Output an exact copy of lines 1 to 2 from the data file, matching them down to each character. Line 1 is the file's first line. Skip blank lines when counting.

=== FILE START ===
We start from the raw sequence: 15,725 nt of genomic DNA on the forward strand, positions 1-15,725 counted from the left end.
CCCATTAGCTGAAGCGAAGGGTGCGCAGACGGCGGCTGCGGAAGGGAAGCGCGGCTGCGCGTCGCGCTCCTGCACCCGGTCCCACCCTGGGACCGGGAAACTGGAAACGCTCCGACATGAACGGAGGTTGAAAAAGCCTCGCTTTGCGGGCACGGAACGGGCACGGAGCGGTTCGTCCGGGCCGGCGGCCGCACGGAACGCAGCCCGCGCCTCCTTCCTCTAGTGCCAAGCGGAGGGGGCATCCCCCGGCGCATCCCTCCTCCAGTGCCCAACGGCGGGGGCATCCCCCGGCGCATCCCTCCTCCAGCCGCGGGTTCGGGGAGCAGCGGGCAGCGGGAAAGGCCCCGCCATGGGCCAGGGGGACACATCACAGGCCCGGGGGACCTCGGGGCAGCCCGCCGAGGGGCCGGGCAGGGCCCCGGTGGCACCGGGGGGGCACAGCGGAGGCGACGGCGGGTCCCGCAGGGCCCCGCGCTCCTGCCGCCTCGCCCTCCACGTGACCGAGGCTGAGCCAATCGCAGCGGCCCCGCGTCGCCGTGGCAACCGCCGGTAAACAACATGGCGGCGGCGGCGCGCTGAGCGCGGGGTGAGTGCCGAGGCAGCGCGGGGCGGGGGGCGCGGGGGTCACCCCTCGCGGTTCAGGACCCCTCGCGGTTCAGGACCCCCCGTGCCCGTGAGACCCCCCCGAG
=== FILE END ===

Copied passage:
We start from the raw sequence: 15,725 nt of genomic DNA on the forward strand, positions 1-15,725 counted from the left end.
CCCATTAGCTGAAGCGAAGGGTGCGCAGACGGCGGCTGCGGAAGGGAAGCGCGGCTGCGCGTCGCGCTCCTGCACCCGGTCCCACCCTGGGACCGGGAAACTGGAAACGCTCCGACATGAACGGAGGTTGAAAAAGCCTCGCTTTGCGGGCACGGAACGGGCACGGAGCGGTTCGTCCGGGCCGGCGGCCGCACGGAACGCAGCCCGCGCCTCCTTCCTCTAGTGCCAAGCGGAGGGGGCATCCCCCGGCGCATCCCTCCTCCAGTGCCCAACGGCGGGGGCATCCCCCGGCGCATCCCTCCTCCAGCCGCGGGTTCGGGGAGCAGCGGGCAGCGGGAAAGGCCCCGCCATGGGCCAGGGGGACACATCACAGGCCCGGGGGACCTCGGGGCAGCCCGCCGAGGGGCCGGGCAGGGCCCCGGTGGCACCGGGGGGGCACAGCGGAGGCGACGGCGGGTCCCGCAGGGCCCCGCGCTCCTGCCGCCTCGCCCTCCACGTGACCGAGGCTGAGCCAATCGCAGCGGCCCCGCGTCGCCGTGGCAACCGCCGGTAAACAACATGGCGGCGGCGGCGCGCTGAGCGCGGGGTGAGTGCCGAGGCAGCGCGGGGCGGGGGGCGCGGGGGTCACCCCTCGCGGTTCAGGACCCCTCGCGGTTCAGGACCCCCCGTGCCCGTGAGACCCCCCCGAG